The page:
Riding on the coattails of its predecessors, Diablo III ingenuously tugs at our most primitive and simple pleasures, and at its core, the game's fun in the same way that a slot machine is fun.

As far as gameplay mechanics, the depth in character customization isn't really apparent until you reach around level 20, so you've initially got to stick with the whole click-fest drudgery before you can really experience all of what the game's got to offer. Also, it’s apparent that the designers really took their time to develop and balance the character skills, and it makes the game play like butter --this isn’t necessarily a good thing, however. While the new streamlined approach may appeal to the current generation of casual gamers, it feels like Blizzard’s more or less left the real Diablo fan base out in the cold by stripping the game of a proper skill point allocation system. Unlike previous Diablo games, you won’t have to commit to your skill choices and you’ll end up getting every skill your character can get, which opens things up for experimentation but lessens the sense of character uniqueness. Also, the whole Auction House thing, while fun in a Diablo III kind of way, seems to bastardized the balance of the core game, giving players access to otherwise out-of-reach equipment and making the in-game blacksmith and merchants largely useless.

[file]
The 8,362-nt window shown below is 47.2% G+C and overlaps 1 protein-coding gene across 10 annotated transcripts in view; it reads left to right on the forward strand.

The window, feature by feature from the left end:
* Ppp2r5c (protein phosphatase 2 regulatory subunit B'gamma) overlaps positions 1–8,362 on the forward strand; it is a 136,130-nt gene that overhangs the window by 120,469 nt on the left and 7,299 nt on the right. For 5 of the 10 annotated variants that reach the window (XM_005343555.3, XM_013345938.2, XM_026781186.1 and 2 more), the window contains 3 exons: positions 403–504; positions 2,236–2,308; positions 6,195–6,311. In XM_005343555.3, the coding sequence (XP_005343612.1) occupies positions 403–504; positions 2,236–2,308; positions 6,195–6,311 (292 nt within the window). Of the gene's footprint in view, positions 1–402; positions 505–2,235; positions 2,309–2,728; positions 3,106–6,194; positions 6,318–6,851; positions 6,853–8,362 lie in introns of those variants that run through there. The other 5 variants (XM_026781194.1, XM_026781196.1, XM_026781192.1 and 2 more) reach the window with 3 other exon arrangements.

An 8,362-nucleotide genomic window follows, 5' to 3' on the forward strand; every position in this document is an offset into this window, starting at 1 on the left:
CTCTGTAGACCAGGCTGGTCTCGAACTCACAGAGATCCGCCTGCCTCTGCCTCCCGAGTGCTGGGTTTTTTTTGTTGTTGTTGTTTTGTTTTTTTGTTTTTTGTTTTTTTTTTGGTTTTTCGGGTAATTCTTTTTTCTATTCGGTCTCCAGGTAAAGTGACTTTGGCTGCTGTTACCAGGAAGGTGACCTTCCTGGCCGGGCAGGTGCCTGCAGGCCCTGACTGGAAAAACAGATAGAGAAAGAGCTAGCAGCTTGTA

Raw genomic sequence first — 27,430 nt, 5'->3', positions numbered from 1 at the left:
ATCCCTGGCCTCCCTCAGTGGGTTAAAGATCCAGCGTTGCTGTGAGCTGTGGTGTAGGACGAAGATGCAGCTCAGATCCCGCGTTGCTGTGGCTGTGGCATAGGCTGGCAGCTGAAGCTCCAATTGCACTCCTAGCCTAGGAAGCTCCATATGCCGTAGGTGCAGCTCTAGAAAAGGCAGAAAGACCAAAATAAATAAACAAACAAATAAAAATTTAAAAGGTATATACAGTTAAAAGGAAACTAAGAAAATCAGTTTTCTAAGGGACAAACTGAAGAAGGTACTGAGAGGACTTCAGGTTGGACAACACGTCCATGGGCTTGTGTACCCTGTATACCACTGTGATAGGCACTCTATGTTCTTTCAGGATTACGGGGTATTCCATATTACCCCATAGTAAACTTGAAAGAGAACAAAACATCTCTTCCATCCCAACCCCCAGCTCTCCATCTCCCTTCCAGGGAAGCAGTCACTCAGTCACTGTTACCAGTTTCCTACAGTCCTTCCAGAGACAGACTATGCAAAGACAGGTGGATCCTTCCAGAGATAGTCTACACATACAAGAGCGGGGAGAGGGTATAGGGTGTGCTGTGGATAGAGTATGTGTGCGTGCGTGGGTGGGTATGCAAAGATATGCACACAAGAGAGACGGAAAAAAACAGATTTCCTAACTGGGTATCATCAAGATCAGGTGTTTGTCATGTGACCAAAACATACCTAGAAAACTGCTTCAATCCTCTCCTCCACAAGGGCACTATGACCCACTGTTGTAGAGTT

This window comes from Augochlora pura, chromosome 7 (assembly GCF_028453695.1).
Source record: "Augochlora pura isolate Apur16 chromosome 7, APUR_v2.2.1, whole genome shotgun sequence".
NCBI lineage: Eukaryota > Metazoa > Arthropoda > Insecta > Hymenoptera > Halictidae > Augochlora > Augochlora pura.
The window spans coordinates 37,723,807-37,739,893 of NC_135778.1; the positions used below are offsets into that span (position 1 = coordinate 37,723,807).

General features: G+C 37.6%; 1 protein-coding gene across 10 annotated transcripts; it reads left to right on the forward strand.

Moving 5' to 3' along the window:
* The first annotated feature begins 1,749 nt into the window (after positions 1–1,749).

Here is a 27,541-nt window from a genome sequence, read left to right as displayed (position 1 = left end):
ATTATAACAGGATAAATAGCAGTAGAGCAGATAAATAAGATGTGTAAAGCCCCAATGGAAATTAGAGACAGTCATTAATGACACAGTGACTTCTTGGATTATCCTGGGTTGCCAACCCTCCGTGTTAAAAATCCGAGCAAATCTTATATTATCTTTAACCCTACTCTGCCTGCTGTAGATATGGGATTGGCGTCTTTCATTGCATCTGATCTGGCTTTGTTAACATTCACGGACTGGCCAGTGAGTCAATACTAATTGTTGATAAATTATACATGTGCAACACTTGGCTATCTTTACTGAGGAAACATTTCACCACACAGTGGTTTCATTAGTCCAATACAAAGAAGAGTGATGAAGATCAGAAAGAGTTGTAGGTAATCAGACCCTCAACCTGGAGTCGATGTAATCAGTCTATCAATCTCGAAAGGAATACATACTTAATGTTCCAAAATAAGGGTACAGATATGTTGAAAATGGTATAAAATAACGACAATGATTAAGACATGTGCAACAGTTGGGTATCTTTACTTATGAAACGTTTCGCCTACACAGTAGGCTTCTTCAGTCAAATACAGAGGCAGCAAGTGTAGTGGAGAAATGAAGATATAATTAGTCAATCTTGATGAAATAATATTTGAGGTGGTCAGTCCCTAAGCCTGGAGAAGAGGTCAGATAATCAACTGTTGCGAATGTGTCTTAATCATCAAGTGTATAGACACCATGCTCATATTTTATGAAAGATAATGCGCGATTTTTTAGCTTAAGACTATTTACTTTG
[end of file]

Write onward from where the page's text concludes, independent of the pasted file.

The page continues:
As far as other things go, Diablo III is aesthetically really nice, and it won’t bog your system down with all its freshness. Animations are solid and the overall graphics have a really clean though quite un-Diablo-esque style (it fits in more with the style of World of Warcaft than it does Diablo what with the colorful look of things). As for the writing, while much of the dialogue is entertaining, the overarching story's pretty banal.

All in all, Diablo III feels more like a new Gauntlet than it does a new Diablo. It’s fun playing the game with friends, but there’s really no cohesive single-player mode to speak of. Even if you have fun playing it, you’ll certainly feel guilty afterwards for having sunk so much time into the thoughtless nature of your demon-slaying escapades.